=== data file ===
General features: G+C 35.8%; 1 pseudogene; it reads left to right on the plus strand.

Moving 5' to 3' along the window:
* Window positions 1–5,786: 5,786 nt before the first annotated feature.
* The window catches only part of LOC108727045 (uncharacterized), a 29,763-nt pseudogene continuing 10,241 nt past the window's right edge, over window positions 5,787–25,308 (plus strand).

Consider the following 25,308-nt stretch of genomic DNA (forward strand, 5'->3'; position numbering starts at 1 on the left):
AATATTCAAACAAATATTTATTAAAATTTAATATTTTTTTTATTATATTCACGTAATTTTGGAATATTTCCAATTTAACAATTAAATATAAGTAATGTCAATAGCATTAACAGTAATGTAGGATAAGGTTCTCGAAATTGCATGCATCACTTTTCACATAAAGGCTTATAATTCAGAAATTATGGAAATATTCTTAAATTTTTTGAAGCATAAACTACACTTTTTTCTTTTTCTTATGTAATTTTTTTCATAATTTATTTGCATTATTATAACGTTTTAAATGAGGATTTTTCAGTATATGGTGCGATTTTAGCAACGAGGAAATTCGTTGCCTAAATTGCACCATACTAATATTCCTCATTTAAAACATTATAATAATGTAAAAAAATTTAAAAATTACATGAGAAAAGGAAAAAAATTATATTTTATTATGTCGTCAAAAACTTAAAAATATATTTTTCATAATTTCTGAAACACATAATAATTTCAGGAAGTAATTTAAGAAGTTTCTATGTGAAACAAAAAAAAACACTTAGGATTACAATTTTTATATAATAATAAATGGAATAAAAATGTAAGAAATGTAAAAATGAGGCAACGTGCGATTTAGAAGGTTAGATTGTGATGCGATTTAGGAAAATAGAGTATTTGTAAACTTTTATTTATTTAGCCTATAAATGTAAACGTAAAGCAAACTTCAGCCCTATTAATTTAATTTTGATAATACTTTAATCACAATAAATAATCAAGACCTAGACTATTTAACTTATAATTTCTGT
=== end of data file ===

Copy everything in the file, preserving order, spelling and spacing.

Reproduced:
General features: G+C 35.8%; 1 pseudogene; it reads left to right on the plus strand.

Moving 5' to 3' along the window:
* Window positions 1–5,786: 5,786 nt before the first annotated feature.
* The window catches only part of LOC108727045 (uncharacterized), a 29,763-nt pseudogene continuing 10,241 nt past the window's right edge, over window positions 5,787–25,308 (plus strand).

Consider the following 25,308-nt stretch of genomic DNA (forward strand, 5'->3'; position numbering starts at 1 on the left):
AATATTCAAACAAATATTTATTAAAATTTAATATTTTTTTTATTATATTCACGTAATTTTGGAATATTTCCAATTTAACAATTAAATATAAGTAATGTCAATAGCATTAACAGTAATGTAGGATAAGGTTCTCGAAATTGCATGCATCACTTTTCACATAAAGGCTTATAATTCAGAAATTATGGAAATATTCTTAAATTTTTTGAAGCATAAACTACACTTTTTTCTTTTTCTTATGTAATTTTTTTCATAATTTATTTGCATTATTATAACGTTTTAAATGAGGATTTTTCAGTATATGGTGCGATTTTAGCAACGAGGAAATTCGTTGCCTAAATTGCACCATACTAATATTCCTCATTTAAAACATTATAATAATGTAAAAAAATTTAAAAATTACATGAGAAAAGGAAAAAAATTATATTTTATTATGTCGTCAAAAACTTAAAAATATATTTTTCATAATTTCTGAAACACATAATAATTTCAGGAAGTAATTTAAGAAGTTTCTATGTGAAACAAAAAAAAACACTTAGGATTACAATTTTTATATAATAATAAATGGAATAAAAATGTAAGAAATGTAAAAATGAGGCAACGTGCGATTTAGAAGGTTAGATTGTGATGCGATTTAGGAAAATAGAGTATTTGTAAACTTTTATTTATTTAGCCTATAAATGTAAACGTAAAGCAAACTTCAGCCCTATTAATTTAATTTTGATAATACTTTAATCACAATAAATAATCAAGACCTAGACTATTTAACTTATAATTTCTGT